This is actually the first song that actually came to mind when I was reading Dustedoff's post. In a film which didn't require any songs (but still had them), this was the one song that fit into the story without sticking out like a sore thumb. In fact, it was very sensibly picturised on two itinerant performers, given that Vijay (Amitabh Bachchan) is a man tortured by his inner demons, and not prone to the finer emotions. His laughter is rationed out, and even his smiles are in short supply. It is very certain that his character would not ever have - verbally - expressed his feelings for the young woman who seeks refuge in his house (fearing the repercussions of her informing the police about a hit-and-run accident). It is not clear that he's even aware he has any. So it is a fortunate coincidence that these performers sing outside their window one morning; as glances meet, and slide away in shyness, they are first caught by surprise by the depth of their longing for the other, and tentatively draw closer, emotionally. 
Nigahon mein aise ishaare hue, ishaare hue
Ke dil ne kaha hum tumhare hue, tumhare hue
Nazar ban gayi hai zuban pyaar mein
Maza aa gaya jeet ka haar mein
And by the time the song ends, they are closer than ever before. It's a touching scene, and the economy with which it was picturised made a far stronger impact than if they had had Vijay and Mala burst into song.
There's a lovely bit of trivia associated with this song. According to Gulshan Bawra (January 9 2001, Mid-Day), who was not only the lyricist, but also the person (along with Sanjana) on whom the song was picturised, the first take of the song had been recorded, but Lata Mangeshkar requested another take. Mohammed Rafi, who was known for being very accommodating and totally free of any nakhras, was on that day, very upset. So upset, in fact, that he was ready to leave. According to Bawra, it was the month of Ramzan, and Rafi was a tad irritable at the delay. When he heard that Rafi was leaving, Bawra quickly informed the singer that the song was to be picturised on him. With a quick 'Ye pehle kyun nahi bataaya aapne?' ('Why didn't you tell me that before?') Rafi turned back, and recorded another take that satisfied everyone. 

4. Jahaan main jaati hoon
Chori Chori (1956)
Singers: Manna Dey, Lata Mangeshkar
Music: Shankar Jaikishen
Lyrics:  Shailendra
What happens when an heiress (Nargis) runs away to marry a fortune hunter (Pran) and bumps into an intrepid, down-on-his-luck reporter (Raj Kapoor) who's looking for that one 'exclusive' that will make his career? What happens when the spoilt heiress begins to realise that a lifetime of having her wishes and demands catered to does not mean that life owes her anything? As the mismatched couple bicker their way through to their eventual destination, sparks - of a different kind - are beginning to smoulder. Here too, the two are just beginning to realise that their feelings for each other are simmering underneath all the squabbling, but neither can express it. 
It takes the performing artists of a travelling puppet show to ask the question that Kammo wants to ask but dreads asking: Ye toh bataao ke tum mere kaun ho? ('Won't you tell me what you mean to me?') Even as he responds 'Mujhse na poocho ke tum mere kaun ho', she is in dreamland - where she and Sagar have taken the place of the puppets. 

The song is lip-synched by an actress called Shanti, but I cannot identify the actor - anybody? 

Razia Sultana (1961)
Singers: Mohammed Rafi, Asha Bhosle
Music: Lachchiram
Lyrics: Anand Bakshi
The story of a princess of the Slave Dynasty ascending to the throne amidst stiff disapproval from her father's nobles is not new to any of us. When Sultan Iltutmish appointed his daughter, Razia, as heir apparent to the throne of the Sultanate of Delhi, overlooking his sons, he went against all tradition - only, the wise ruler knew that his accomplished-at-state-craft daughter was a far better choice than her dissolute brother. Though the nobles went against their late ruler's stated wish, and appointed her eldest brother the Sultan, his incompetence led to his death a mere six months later, and Razia ascended the throne of Delhi. By all accounts, she was an accomplished ruler, but her confidence in an Abyssinian slave, Jamal-ud-din Yakut who, some say, was also her lover, led to the Turkish nobility rising up in arms. The greatest betrayal, however, came from one of her closest friends, Malik Altunia, who had himself aspired to Razia's hand.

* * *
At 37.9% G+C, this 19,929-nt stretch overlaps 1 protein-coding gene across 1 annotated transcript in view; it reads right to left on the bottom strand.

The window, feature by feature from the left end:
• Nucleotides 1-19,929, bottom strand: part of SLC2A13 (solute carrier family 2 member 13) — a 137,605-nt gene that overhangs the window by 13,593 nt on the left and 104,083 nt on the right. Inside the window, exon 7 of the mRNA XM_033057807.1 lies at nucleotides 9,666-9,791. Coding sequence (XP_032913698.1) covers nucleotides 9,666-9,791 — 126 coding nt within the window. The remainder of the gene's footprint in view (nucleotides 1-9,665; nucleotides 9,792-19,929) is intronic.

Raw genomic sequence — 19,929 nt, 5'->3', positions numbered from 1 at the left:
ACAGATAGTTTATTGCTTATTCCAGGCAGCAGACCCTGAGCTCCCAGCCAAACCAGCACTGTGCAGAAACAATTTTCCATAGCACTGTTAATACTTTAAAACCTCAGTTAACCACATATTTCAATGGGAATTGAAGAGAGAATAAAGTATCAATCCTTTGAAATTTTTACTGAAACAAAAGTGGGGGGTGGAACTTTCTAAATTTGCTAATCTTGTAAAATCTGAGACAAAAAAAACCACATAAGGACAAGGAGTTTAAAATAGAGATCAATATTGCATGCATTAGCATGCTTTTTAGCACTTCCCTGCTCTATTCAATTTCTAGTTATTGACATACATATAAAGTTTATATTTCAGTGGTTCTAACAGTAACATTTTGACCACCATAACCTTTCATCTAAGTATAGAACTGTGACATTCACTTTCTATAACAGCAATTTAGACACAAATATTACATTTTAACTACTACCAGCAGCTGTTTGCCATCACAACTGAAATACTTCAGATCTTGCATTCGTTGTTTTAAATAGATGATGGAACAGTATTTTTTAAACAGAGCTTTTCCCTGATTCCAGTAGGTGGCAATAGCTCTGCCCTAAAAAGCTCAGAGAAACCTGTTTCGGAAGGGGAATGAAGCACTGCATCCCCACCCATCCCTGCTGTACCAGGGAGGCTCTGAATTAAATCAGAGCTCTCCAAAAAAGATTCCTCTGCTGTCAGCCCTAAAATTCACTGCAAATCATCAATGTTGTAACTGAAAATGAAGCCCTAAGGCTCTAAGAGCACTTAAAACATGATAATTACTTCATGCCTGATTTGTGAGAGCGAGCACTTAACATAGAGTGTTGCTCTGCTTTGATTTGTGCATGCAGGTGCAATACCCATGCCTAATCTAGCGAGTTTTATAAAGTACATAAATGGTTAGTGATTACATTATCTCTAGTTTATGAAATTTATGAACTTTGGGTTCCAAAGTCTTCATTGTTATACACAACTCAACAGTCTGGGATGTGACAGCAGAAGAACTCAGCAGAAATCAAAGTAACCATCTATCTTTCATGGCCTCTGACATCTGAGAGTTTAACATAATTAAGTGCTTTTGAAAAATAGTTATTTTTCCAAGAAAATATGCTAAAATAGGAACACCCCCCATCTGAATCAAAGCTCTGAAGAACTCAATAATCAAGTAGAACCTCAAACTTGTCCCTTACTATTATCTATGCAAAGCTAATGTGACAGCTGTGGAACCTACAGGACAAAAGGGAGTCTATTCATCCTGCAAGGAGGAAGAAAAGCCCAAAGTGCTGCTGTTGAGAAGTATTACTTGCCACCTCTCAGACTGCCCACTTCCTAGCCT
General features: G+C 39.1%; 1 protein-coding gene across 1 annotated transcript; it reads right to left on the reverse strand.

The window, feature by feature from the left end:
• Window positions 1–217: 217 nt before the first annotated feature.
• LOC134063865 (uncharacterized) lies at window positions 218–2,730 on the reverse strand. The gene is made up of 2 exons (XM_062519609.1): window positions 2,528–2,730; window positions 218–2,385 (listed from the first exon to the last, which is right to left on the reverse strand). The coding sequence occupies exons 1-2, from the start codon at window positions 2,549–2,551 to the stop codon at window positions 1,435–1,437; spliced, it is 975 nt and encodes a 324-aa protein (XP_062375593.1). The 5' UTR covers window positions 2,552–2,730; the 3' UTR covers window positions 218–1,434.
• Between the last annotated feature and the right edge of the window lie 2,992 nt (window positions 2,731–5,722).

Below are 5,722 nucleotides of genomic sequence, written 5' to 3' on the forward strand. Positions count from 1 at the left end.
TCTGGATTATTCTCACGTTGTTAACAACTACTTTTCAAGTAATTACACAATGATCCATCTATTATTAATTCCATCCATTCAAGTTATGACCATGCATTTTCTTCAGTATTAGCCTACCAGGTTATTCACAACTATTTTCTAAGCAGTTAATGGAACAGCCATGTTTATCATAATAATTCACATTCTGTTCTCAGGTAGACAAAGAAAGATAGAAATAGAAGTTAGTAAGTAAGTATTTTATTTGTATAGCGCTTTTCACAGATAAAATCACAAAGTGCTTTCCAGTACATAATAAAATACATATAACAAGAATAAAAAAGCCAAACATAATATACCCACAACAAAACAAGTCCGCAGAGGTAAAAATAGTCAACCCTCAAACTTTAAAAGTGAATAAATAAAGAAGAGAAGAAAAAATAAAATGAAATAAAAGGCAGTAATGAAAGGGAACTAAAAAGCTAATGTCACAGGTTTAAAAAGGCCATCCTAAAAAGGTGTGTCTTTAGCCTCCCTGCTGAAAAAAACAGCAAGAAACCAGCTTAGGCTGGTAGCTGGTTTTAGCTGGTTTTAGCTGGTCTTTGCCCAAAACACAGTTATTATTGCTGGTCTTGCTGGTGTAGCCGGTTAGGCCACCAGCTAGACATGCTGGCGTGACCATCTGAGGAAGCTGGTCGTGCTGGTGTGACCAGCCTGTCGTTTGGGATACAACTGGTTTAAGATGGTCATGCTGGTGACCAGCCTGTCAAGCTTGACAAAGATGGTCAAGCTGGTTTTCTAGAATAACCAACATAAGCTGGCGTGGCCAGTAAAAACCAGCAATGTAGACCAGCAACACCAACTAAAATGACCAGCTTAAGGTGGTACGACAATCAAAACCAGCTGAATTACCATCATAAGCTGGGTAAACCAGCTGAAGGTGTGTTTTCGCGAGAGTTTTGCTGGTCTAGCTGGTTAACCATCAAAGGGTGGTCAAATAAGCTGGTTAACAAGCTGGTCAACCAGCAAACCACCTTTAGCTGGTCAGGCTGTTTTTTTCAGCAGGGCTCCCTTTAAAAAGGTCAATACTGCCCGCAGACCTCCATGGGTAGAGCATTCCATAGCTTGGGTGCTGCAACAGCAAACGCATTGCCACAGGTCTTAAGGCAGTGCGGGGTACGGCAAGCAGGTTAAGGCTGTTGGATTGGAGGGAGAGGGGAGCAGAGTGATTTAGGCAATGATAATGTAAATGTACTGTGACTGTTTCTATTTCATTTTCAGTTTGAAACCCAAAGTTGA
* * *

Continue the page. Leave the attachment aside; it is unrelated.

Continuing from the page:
While the more well-known film on the first (and last queen) of the Sultanate was Kamal Amrohi's 1983 film starring Hema Malini, this one, made almost two decades earlier, starred Nirupa Roy (yes, she of the 'misplaced children' fame) as Razia and Jairaj as Altunia. (Yes, this film showcased the lovestory between Razia and Altunia - she is supposed to have married him after her first incarceration.) And as they meet at night, they overhear a pair of lovers who sing: 
Dhalti jaaye raat, keh le dil ki baat
Shama parwaane ka na hoga phir saath
Words that resonate -  theirs is a love that can never be; they can no more be together than the ill-fated shama (flame) and parwana (moth) of poetry and literature. One is fated to die for the love of the other. 

I have no clue who the 'singers' on screen are. If any one can identify them for me? 

Dil Apna Aur Preet Parayi (1960)
Singer: Mohammed Rafi
Music: Shankar Jaikishan
Lyrics: Shailendra
A doctor-nurse love story that derails in the middle before it meanders to a contrived happy ending, Dil Apna Aur Preet Parayi's  Sushil Verma is a reputed surgeon, who is in love with Karuna (Meena Kumari), a nurse in his hospital. She returns his affections, and indeed, is a great favourite with his mother and his little sister as well. Unfortunately for the lovers, Sushil's mother feels indebted to the man who had paid for her son's medical training. On a family trip to Kashmir, she emotionally blackmails Sushil into marrying Kusum (Nadira), his patron's daughter. When they return, Karuna is devastated. But professional that she is, she continues with her job, keeping her distance from her now married love. Only, his newly-wedded wife is not having any of it. And Sushil, unhappily married, working so close to the woman he really loves, is finding it difficult to pretend, when his personal life is on the rocks.